If Romney is Thurston Howell III, then Obama is The Professor

Did I really see that last night? The debate was a bad horror movie for liberals and progressives such as myself, who support Obama. It was Attack of the 50-Foot Etch-a-Sketch, Deluxe Edition vs. “Night of the Living Dead.”


In a strange personality transplant, Obama came across visually and emotionally as the irritated, removed, imperious Chief who did not want to be interrupted, thank you very much, challenged, questioned, or, in this case, noticed, while Romney cut against the grain of his own policies, personal history, and character to seem earnest, passionate and even occasionally wry.

When he wasn’t looking irritated that Romney had shown up for the debate, piercing into the President’s face as my cats do before they move in for the kill,  Obama was buried in his books. He stood at the lectern and sought refuge in scribbling notes, seemingly oblivious that he was on a split screen the entire time.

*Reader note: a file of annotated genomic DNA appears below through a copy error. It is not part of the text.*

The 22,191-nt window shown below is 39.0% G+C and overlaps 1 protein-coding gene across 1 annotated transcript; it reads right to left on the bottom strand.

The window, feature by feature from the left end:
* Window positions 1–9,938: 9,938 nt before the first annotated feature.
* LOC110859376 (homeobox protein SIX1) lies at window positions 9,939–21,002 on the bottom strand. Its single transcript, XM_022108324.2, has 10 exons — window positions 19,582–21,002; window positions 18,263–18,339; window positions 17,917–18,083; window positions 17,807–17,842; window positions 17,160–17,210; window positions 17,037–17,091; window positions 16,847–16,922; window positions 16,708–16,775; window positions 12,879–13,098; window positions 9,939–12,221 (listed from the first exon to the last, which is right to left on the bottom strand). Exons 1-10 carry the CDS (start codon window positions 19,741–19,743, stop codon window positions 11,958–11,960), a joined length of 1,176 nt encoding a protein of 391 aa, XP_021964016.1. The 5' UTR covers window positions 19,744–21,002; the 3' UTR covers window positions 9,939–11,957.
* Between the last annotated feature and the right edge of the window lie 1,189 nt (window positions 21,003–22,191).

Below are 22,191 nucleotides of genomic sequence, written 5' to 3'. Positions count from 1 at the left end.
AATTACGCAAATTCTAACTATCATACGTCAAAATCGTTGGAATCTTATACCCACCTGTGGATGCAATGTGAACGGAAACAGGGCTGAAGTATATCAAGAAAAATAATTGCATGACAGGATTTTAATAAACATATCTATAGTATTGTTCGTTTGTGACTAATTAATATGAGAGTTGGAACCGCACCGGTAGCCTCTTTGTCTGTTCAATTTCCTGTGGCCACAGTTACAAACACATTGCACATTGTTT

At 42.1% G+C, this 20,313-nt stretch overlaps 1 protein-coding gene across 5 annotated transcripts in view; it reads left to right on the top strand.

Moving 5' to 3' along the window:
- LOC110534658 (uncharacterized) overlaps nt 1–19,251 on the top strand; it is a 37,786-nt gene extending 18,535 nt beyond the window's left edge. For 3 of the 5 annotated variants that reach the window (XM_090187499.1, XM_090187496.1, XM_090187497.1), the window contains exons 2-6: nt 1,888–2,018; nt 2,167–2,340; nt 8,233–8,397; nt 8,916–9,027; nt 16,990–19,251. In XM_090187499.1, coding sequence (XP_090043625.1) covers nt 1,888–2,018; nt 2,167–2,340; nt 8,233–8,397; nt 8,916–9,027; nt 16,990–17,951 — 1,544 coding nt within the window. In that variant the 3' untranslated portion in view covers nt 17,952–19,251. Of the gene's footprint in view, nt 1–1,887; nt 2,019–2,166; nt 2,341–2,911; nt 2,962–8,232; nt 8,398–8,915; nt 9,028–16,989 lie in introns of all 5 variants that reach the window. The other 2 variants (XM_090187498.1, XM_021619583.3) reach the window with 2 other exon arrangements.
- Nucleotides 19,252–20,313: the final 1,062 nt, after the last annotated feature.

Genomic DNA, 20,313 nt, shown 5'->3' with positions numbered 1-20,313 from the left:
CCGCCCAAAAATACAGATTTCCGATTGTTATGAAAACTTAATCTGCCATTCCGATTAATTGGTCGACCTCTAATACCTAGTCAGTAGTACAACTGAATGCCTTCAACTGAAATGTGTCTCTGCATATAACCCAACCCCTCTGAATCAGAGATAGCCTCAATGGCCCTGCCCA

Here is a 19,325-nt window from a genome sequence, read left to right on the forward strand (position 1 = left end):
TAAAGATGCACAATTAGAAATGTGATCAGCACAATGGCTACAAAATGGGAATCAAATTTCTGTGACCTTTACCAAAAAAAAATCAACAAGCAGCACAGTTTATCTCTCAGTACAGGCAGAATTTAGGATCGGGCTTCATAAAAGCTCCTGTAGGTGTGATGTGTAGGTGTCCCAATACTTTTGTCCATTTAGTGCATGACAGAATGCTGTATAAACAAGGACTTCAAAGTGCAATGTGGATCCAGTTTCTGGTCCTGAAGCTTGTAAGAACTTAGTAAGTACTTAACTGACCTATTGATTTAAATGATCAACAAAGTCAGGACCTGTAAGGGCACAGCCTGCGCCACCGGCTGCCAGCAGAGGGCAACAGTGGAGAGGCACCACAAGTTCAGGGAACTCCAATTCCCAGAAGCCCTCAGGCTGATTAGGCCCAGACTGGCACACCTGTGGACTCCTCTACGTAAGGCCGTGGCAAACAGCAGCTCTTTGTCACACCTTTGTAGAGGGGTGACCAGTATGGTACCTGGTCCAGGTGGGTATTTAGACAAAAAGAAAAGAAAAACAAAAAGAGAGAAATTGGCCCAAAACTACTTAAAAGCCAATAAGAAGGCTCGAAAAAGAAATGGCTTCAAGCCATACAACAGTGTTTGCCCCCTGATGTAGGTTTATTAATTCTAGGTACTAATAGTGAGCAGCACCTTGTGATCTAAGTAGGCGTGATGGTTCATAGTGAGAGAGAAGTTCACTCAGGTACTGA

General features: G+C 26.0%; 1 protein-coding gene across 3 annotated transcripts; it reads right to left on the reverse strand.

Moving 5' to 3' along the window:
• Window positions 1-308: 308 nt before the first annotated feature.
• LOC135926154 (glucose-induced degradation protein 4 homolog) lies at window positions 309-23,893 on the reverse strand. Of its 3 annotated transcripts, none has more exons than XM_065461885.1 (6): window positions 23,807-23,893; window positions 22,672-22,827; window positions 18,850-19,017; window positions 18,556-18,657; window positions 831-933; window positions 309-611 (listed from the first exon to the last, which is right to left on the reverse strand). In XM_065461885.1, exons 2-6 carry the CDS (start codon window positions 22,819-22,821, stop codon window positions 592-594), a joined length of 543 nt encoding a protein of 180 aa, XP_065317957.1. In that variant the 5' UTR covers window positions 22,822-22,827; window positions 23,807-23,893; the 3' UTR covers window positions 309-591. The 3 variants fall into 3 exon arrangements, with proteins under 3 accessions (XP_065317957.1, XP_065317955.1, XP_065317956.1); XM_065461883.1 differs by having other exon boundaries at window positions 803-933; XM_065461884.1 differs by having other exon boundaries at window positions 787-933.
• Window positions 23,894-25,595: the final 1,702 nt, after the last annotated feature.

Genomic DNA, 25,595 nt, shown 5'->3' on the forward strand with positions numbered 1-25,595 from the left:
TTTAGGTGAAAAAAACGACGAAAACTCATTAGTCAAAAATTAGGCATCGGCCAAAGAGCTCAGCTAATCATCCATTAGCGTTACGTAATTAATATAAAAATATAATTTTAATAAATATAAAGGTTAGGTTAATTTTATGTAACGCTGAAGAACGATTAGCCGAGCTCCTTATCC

Obama didn’t go so far as to look at his watch, as President Bush famously did in the 1992 debate, but it amounted to the same message. Get me out of here, please.

The content was worse. 

If Romney channels Thurston Howell III from Gilligan’s Island, as David Brooks sagely noted in a recent column, then Obama channels The Professor.

Eschewing all the bull’s eyes and obvious targets for retort and argument against Romney, he reverted under stress to what I believe is his most intuitive, default character: that of the academic who views the world at an insulated, safe remove.

This is the world from whence I came. Although I don't think academics make for good politicians, as I'll explain, I do like them as a group.